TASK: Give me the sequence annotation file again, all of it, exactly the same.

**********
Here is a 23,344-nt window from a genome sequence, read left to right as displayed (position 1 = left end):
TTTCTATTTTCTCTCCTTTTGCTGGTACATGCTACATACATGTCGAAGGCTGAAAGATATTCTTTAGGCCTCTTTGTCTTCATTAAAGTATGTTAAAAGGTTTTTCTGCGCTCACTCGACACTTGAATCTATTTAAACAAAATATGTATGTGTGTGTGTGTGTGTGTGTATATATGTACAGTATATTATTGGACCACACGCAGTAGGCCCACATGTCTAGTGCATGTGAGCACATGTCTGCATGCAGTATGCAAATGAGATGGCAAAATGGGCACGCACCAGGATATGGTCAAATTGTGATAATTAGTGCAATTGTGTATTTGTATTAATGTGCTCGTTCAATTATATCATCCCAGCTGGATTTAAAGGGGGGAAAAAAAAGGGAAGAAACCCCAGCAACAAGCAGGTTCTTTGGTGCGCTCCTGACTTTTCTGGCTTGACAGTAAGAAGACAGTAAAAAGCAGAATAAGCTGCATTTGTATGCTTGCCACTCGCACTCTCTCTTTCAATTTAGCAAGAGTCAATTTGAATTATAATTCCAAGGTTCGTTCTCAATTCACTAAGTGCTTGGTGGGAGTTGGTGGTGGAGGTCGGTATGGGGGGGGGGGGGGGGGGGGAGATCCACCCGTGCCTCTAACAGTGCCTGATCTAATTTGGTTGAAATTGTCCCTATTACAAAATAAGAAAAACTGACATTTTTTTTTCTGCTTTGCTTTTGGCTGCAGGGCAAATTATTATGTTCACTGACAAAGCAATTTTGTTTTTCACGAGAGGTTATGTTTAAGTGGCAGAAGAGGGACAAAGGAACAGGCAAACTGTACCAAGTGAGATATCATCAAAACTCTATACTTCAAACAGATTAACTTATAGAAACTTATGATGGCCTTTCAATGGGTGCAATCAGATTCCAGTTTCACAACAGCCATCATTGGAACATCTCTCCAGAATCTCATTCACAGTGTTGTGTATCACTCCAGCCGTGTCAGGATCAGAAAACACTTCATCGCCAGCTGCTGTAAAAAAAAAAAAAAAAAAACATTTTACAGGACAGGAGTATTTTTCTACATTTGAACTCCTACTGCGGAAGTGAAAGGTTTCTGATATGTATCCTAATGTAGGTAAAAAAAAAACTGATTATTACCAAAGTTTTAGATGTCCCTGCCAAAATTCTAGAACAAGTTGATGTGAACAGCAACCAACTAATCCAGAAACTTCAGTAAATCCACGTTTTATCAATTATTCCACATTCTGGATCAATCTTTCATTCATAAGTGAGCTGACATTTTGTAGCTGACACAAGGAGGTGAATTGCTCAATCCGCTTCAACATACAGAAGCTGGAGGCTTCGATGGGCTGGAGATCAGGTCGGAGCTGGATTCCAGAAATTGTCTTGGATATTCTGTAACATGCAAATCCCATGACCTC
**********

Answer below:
Here is a 23,344-nt window from a genome sequence, read left to right as displayed (position 1 = left end):
TTTCTATTTTCTCTCCTTTTGCTGGTACATGCTACATACATGTCGAAGGCTGAAAGATATTCTTTAGGCCTCTTTGTCTTCATTAAAGTATGTTAAAAGGTTTTTCTGCGCTCACTCGACACTTGAATCTATTTAAACAAAATATGTATGTGTGTGTGTGTGTGTGTGTATATATGTACAGTATATTATTGGACCACACGCAGTAGGCCCACATGTCTAGTGCATGTGAGCACATGTCTGCATGCAGTATGCAAATGAGATGGCAAAATGGGCACGCACCAGGATATGGTCAAATTGTGATAATTAGTGCAATTGTGTATTTGTATTAATGTGCTCGTTCAATTATATCATCCCAGCTGGATTTAAAGGGGGGAAAAAAAAGGGAAGAAACCCCAGCAACAAGCAGGTTCTTTGGTGCGCTCCTGACTTTTCTGGCTTGACAGTAAGAAGACAGTAAAAAGCAGAATAAGCTGCATTTGTATGCTTGCCACTCGCACTCTCTCTTTCAATTTAGCAAGAGTCAATTTGAATTATAATTCCAAGGTTCGTTCTCAATTCACTAAGTGCTTGGTGGGAGTTGGTGGTGGAGGTCGGTATGGGGGGGGGGGGGGGGGGGGAGATCCACCCGTGCCTCTAACAGTGCCTGATCTAATTTGGTTGAAATTGTCCCTATTACAAAATAAGAAAAACTGACATTTTTTTTTCTGCTTTGCTTTTGGCTGCAGGGCAAATTATTATGTTCACTGACAAAGCAATTTTGTTTTTCACGAGAGGTTATGTTTAAGTGGCAGAAGAGGGACAAAGGAACAGGCAAACTGTACCAAGTGAGATATCATCAAAACTCTATACTTCAAACAGATTAACTTATAGAAACTTATGATGGCCTTTCAATGGGTGCAATCAGATTCCAGTTTCACAACAGCCATCATTGGAACATCTCTCCAGAATCTCATTCACAGTGTTGTGTATCACTCCAGCCGTGTCAGGATCAGAAAACACTTCATCGCCAGCTGCTGTAAAAAAAAAAAAAAAAAAACATTTTACAGGACAGGAGTATTTTTCTACATTTGAACTCCTACTGCGGAAGTGAAAGGTTTCTGATATGTATCCTAATGTAGGTAAAAAAAAAACTGATTATTACCAAAGTTTTAGATGTCCCTGCCAAAATTCTAGAACAAGTTGATGTGAACAGCAACCAACTAATCCAGAAACTTCAGTAAATCCACGTTTTATCAATTATTCCACATTCTGGATCAATCTTTCATTCATAAGTGAGCTGACATTTTGTAGCTGACACAAGGAGGTGAATTGCTCAATCCGCTTCAACATACAGAAGCTGGAGGCTTCGATGGGCTGGAGATCAGGTCGGAGCTGGATTCCAGAAATTGTCTTGGATATTCTGTAACATGCAAATCCCATGACCTC